Aqueduct (After Rube Goldberg)
This painting is modeled after a Rube Goldberg machine—a contraption designed to instigate an absurdly convoluted chain reaction for the sole purpose of completing a simple task in the most roundabout way. In this work, water falling from the sky must pass through a variety of obstacles before it reaches the watering can and, ultimately, the wildflowers. Cheesecloth is used to build up the surface texture of the composition, giving the water a fluid and transparent quality.
Robinson’s paintings turn foundational power structures on their head through the use of humor, absurdity and irony. The artist's compositions undermine prevailing ideas about anthropocentrism, or the belief that human beings are the center of the universe—an idea proliferated by Western painting and especially works in the art historical canon. Robinson's paintings frequently depict forest-like settings where human-made structures such as towers are fantastically constructed out of women, animals and inanimate objects. At times, the compositions resemble the characters in "Town Musicians of Bremen"—a popular German fairy tale in which aging domestic animals run away from their overbearing masters.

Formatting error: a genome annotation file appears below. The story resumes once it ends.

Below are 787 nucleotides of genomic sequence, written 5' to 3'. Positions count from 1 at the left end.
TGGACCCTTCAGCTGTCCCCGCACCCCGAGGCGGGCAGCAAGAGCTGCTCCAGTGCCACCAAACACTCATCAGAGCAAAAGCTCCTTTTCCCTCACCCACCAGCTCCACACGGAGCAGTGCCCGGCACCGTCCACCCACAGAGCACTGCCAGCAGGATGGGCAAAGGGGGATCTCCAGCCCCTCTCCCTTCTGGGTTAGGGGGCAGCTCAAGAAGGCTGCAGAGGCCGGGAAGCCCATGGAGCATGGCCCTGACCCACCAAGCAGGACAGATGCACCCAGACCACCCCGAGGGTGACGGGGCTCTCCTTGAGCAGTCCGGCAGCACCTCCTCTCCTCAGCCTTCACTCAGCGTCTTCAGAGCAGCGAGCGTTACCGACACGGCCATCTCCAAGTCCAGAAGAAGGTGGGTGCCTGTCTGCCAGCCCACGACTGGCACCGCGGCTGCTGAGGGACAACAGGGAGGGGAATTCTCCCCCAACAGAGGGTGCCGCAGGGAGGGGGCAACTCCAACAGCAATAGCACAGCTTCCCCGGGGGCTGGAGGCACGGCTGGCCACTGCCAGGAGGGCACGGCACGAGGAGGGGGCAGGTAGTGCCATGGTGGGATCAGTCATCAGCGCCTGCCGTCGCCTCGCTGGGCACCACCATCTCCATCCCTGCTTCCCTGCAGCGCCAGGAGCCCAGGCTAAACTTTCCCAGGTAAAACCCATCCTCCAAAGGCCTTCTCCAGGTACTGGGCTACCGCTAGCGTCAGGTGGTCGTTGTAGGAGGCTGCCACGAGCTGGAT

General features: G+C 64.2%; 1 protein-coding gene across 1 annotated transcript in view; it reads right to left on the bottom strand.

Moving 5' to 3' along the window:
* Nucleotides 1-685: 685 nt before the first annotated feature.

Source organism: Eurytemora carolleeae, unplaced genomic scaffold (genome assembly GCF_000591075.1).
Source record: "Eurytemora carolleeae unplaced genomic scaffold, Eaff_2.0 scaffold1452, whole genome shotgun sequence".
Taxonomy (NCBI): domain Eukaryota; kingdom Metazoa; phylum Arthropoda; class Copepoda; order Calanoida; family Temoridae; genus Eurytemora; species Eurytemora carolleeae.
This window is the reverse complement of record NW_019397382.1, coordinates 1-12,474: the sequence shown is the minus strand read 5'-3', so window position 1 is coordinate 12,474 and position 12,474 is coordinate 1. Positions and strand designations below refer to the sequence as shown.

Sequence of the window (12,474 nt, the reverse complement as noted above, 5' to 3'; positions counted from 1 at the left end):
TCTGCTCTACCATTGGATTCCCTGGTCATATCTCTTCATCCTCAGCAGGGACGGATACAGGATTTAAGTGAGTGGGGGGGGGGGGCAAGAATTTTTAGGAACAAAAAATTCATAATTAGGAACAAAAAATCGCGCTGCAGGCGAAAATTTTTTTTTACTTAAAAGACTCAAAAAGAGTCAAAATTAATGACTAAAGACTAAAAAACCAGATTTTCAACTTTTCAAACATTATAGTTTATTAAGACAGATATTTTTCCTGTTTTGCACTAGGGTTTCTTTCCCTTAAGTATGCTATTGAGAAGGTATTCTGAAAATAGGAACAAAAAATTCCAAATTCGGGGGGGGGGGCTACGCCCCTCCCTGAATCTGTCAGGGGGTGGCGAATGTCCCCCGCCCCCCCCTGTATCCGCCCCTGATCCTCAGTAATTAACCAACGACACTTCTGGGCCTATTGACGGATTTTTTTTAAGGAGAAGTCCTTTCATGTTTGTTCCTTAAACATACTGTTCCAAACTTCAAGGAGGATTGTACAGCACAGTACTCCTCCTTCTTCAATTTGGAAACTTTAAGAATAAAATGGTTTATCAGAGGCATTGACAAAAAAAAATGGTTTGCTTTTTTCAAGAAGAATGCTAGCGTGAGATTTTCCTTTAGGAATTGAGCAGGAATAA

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Johanna Robinson’s paintings employ humor, absurdity and irony to undermine anthropocentrism—or the belief in the centrality of human beings and their experience, an idea proliferated by the Western art canon. The artist’s work, connected to a long lineage of women surrealist and symbolist painters, relies on imagination as a source for truth-seeking and world-building. Robinson’s compositions turn foundational power structures on their head, resembling popular fairy tales where animals escape their overbearing masters.